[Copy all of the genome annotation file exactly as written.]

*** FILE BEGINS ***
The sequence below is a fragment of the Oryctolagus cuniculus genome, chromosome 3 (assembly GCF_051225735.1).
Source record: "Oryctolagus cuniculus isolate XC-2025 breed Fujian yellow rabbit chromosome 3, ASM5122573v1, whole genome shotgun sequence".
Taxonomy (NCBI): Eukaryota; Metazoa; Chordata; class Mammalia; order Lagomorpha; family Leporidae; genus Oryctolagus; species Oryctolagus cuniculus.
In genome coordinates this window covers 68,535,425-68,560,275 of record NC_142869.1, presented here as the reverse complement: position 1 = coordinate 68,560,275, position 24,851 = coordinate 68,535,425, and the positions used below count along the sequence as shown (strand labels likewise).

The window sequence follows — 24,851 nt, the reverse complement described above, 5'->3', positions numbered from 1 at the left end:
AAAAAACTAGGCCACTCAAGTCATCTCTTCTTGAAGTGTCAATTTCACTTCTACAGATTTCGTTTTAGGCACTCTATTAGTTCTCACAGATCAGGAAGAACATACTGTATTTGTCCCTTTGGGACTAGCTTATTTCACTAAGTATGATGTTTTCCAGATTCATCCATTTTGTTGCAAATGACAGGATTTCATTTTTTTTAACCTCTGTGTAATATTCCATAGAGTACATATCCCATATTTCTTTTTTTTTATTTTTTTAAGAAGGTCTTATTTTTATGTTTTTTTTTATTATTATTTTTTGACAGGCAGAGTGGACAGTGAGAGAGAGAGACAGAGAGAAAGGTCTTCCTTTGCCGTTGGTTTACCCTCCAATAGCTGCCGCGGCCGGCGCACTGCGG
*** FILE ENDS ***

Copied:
The sequence below is a fragment of the Oryctolagus cuniculus genome, chromosome 3 (assembly GCF_051225735.1).
Source record: "Oryctolagus cuniculus isolate XC-2025 breed Fujian yellow rabbit chromosome 3, ASM5122573v1, whole genome shotgun sequence".
Taxonomy (NCBI): Eukaryota; Metazoa; Chordata; class Mammalia; order Lagomorpha; family Leporidae; genus Oryctolagus; species Oryctolagus cuniculus.
In genome coordinates this window covers 68,535,425-68,560,275 of record NC_142869.1, presented here as the reverse complement: position 1 = coordinate 68,560,275, position 24,851 = coordinate 68,535,425, and the positions used below count along the sequence as shown (strand labels likewise).

The window sequence follows — 24,851 nt, the reverse complement described above, 5'->3', positions numbered from 1 at the left end:
AAAAAACTAGGCCACTCAAGTCATCTCTTCTTGAAGTGTCAATTTCACTTCTACAGATTTCGTTTTAGGCACTCTATTAGTTCTCACAGATCAGGAAGAACATACTGTATTTGTCCCTTTGGGACTAGCTTATTTCACTAAGTATGATGTTTTCCAGATTCATCCATTTTGTTGCAAATGACAGGATTTCATTTTTTTTAACCTCTGTGTAATATTCCATAGAGTACATATCCCATATTTCTTTTTTTTTATTTTTTTAAGAAGGTCTTATTTTTATGTTTTTTTTTATTATTATTTTTTGACAGGCAGAGTGGACAGTGAGAGAGAGAGACAGAGAGAAAGGTCTTCCTTTGCCGTTGGTTTACCCTCCAATAGCTGCCGCGGCCGGCGCACTGCGG